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The ordinance of fabbath and marriage compared. Hy perbole no unfrequent figure in the gospel. Excess cured by contrary excefs. Chrift neither did nor could abrogate the law of divorce, but only reprieve the abufe thereof. HITHERTO the pofition undertaken has been declarTM ed, and proved by a law of God, that law proved to be moral, and unabolishable, for many reafons equal, honest, charitable, juft, annexed thereto. It follows now, that thofe places of fcripture, which have a feeming to revoke the prudence of Mofes, or rather that merciful decree of God, be forthwith explained and reconciled. For what are all these reasonings worth, will fome reply, whenas the words of Chrift are plainly against all divorce, “except in cafe of fornication?" to whom he whofe mind were to answer no more but this, "except alfo in cafe of charity," might fafely appeal to the more plain words of Chrift in defence of fo excepting. "Thou shalt do no manner of work," faith the commandment of the fabbath. Yes, faith Chrift, works of charity. And fhall we be more fevere in paraphrafing the confiderate and tender gofpel, than he was in expounding the rigid and peremptory law? What was ever in all appearance lefs made for man, and more for God alone, than the fabbath? yet when the good of man comes into the fcales, we hear that VOL. II.



voice of infinite goodness and benignity, that " fabbath was made for man, not man for fabbath." What thing ever was more made for man alone, and less for God, than marriage? And fhall we load it with a cruel and fenfelefs bondage utterly against both the good of man, and the glory of God? Let whofo will now liften, I want neither pall nor mitre, I ftay neither for ordination nor induction; but in the firm faith of a knowing christian, which is the best and trueft endowment of the keys, I pronounce, the man, who fhall bind fo cruelly a good and gracious ordinance of God, hath not in that the spirit of Christ. Yet that every text of fcripture feeming opposite may be attended with a due expofition, this other part enfues, and makes account to find no flender arguments for this affertion, out of thofe very feriptures, which are commonly urged against it.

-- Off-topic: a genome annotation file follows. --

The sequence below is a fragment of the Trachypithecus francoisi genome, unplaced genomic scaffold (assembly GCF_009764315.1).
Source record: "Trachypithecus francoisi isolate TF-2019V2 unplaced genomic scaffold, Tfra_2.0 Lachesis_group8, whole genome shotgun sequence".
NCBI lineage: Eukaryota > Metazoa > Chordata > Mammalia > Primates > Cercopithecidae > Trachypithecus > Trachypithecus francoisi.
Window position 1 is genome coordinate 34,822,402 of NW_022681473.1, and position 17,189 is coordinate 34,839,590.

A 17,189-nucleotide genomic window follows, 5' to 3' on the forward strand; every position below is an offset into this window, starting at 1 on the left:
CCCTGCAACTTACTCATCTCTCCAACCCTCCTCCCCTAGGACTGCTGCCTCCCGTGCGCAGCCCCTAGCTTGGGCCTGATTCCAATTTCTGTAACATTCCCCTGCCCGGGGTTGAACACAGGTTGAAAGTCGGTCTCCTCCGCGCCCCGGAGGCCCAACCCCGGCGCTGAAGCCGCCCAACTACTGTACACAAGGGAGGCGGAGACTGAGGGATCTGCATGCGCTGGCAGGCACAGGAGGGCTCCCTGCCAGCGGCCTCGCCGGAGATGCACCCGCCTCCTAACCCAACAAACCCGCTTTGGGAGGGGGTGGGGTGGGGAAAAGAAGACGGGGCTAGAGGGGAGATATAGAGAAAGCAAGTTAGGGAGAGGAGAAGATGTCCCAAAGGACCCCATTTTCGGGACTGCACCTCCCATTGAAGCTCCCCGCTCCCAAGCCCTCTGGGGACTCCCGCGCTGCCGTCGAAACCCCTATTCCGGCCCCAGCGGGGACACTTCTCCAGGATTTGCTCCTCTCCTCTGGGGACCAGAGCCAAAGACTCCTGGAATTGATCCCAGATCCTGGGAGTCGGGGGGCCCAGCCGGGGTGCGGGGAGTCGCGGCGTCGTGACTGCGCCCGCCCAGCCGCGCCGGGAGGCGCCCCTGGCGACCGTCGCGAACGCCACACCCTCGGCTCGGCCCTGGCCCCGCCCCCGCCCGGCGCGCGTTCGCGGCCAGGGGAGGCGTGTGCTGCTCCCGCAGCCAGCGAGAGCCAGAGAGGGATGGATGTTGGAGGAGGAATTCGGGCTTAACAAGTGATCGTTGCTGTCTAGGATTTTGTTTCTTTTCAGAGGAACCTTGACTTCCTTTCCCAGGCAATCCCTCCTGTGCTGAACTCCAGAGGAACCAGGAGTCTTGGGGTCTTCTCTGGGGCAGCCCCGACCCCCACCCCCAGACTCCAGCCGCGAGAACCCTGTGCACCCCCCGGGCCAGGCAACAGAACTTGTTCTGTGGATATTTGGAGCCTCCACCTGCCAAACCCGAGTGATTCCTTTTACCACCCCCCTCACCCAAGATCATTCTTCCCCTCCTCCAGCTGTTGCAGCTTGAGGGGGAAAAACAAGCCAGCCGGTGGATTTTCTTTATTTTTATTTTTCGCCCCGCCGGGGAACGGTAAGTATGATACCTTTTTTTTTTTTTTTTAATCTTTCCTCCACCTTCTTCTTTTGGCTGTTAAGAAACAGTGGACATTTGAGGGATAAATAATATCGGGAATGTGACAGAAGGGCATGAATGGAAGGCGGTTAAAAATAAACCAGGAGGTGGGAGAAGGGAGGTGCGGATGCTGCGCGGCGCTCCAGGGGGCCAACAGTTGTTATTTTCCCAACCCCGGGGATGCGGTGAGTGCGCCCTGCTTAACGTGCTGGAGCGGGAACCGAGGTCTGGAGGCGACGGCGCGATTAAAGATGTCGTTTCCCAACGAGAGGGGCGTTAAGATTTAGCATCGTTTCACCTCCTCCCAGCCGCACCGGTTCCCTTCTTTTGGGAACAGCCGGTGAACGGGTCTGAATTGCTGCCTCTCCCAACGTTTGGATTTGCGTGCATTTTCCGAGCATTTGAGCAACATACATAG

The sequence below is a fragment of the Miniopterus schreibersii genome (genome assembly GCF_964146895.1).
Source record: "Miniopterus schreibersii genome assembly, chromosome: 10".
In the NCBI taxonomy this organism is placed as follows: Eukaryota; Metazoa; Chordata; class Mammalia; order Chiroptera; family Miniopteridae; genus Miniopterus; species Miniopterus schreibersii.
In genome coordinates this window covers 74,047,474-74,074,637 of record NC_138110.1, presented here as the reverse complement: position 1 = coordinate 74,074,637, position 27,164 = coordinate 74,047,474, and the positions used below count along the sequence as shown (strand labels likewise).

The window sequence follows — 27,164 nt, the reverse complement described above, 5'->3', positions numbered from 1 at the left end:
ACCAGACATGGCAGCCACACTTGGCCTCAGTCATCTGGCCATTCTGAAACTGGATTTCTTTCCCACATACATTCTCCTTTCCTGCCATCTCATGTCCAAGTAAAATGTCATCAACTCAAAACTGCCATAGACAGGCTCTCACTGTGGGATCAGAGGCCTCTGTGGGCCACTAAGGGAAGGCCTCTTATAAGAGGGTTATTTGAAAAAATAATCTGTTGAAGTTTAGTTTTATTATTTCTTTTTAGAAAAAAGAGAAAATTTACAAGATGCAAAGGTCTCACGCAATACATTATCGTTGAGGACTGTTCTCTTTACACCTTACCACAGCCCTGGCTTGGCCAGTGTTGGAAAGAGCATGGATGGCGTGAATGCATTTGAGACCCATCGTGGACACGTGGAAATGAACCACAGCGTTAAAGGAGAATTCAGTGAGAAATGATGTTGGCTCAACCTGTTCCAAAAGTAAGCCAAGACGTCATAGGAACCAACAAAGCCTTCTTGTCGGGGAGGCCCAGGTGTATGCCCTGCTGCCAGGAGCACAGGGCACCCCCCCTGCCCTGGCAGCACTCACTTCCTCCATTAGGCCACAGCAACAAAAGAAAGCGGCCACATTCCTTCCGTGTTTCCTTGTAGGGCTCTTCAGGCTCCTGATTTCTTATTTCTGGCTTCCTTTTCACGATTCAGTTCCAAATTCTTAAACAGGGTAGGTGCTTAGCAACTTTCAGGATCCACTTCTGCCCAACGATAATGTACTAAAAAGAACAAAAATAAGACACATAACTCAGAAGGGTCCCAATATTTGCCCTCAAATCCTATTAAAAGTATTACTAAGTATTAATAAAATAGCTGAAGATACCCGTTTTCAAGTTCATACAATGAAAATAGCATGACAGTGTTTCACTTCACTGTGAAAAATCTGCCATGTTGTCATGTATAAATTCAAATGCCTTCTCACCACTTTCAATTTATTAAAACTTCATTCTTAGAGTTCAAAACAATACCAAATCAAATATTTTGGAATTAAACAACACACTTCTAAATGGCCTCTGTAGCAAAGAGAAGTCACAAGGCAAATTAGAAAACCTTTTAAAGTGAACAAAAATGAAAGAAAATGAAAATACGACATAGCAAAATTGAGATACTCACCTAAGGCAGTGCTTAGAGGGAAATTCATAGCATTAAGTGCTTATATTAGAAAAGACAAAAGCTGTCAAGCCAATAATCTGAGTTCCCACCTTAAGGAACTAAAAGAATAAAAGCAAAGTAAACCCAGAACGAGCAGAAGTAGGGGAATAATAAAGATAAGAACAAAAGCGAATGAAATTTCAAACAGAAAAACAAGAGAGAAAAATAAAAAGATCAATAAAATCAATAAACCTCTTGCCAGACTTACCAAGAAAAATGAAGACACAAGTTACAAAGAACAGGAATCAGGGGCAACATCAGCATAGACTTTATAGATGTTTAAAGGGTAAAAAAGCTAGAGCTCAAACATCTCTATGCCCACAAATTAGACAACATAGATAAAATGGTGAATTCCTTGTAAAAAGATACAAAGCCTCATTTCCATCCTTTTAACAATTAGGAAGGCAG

First therefore let us remember, as a thing not to be denied, that all places of fcripture, wherein juft reafon of doubt arifes from the letter, are to be expounded by confidering upon what occafion every thing is fet down, and by comparing other texts. The occafion, which induced our Saviour to speak of divorce, was either to convince the extravagance of the pharifees in that point, or to give a fharp and vehement answer to a tempting question. And in fuch cafes, that we are not to repofe all upon the literal terms of fo many words, many inftances will teach us: wherein we may plainly discover how Christ meant not to be taken word for word, but like a wife physician, adminiftering one excess against another, to reduce us to a permifs; where they were too remifs, he faw it needful to feem moft fevere: in one place he cenfures an unchafte look to be adultery already committed; another time he paffes over actual adultery with lefs reproof than for an unchafte look; not fo heavily condemning fecret weakness, as open malice: fo here he may be justly thought to have given this rigid fentence against divorce, not to cut off all remedy from a good man, who finds himfelf confuming away in a difconfolate and uninjoined matrimony, but to lay a bridle upon the bold abuses of thofe overweening rabbies; which he could not more effectually do, than by a counterfway of


reftraint curbing their wild exorbitance almoft in the other extreme; as when we bow things the contrary way, to make them come to their natural ftraightnefs. And that this was the only intention of Chrift is moft evident, if we attend but to his own words and proteftation made in the fame fermon, not many verses before he treats of divorcing, that he came not to abrogate from the law one jot or tittle,' and denounces against them that fhall fo teach.